Q: What is “sports psychology” and what role does it play in performance?

“What it means to me is paying attention to what happens mentally.  Most athletes have spent their time developmentally on their bodies, and on their technique, on their stamina, and they all know the mental (part) is important. But, I think most younger athletes believe either you have it or you don’t, or it just is what it is and they don’t know you can actually work on it and improve it. So, sports psychology for me is helping develop an appreciation that what happens mentally and emotionally makes a difference, and helping people understand how it makes a difference – both positively and negatively.”

Q: What are  typical results that most patients have seen in working with you?

“Most people just do better. Now, how much better can depend on maybe the length of work that we do, the depth of work that we do, and how much that particular block was affecting them.

For example: I was seeing a high school long distance swimmer, and in practice, she was just torpedo fast. And when she would get in the meets, her times were noticeably slower. That’s why she came to me, because there was such a disparity between practice performance and game performance. What we came to discover about her is that she had a block that she was going to run out of gas before the race was over. So, in exploring what the fear looked like – was she going to sink to the bottom of the pool or would she have to quit – having worked with that fear for a while and diminish it, she went on and won the high school state championship. She always had the potential, and her coach knew that, but she couldn’t let it go in competition. She swam just managing her fear.”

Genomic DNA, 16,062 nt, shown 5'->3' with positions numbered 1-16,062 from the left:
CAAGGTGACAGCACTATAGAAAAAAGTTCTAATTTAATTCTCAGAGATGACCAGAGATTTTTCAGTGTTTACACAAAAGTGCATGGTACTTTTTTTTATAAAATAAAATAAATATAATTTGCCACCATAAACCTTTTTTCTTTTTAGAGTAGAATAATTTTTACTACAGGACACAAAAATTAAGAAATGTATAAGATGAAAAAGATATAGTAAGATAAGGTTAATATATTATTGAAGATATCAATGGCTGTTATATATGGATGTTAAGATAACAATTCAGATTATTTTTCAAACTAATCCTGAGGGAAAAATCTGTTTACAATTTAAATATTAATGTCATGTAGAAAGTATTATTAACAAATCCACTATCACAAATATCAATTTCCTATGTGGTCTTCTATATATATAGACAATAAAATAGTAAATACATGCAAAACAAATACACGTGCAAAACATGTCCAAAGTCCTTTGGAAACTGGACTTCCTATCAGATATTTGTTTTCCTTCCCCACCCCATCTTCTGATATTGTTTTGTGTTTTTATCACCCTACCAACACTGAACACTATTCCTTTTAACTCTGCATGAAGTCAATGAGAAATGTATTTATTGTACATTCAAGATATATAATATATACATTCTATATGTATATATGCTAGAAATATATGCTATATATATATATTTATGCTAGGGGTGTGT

Q: What are some ways that removing the “block” affects your clients’ lives both on and off the court or field?

“I enter into an opportunity with an athlete with belief that all of life is a stage. And, by stage, I mean this person that’s coming in with performance issues has had many on-stage experiences. Some have been athletic, some have been social, and some have been interpersonal. Performance shows up in sport, because we have ways to measure it with clocks and distances and so on. But, a lot people come in with these earlier life on-stage experiences that have to do with being embarrassed, being shamed, being compared, not feeling like they’ve measured up… kind of like a glass ceiling placed over their heads. They’ve learned that developmentally as life has gone on.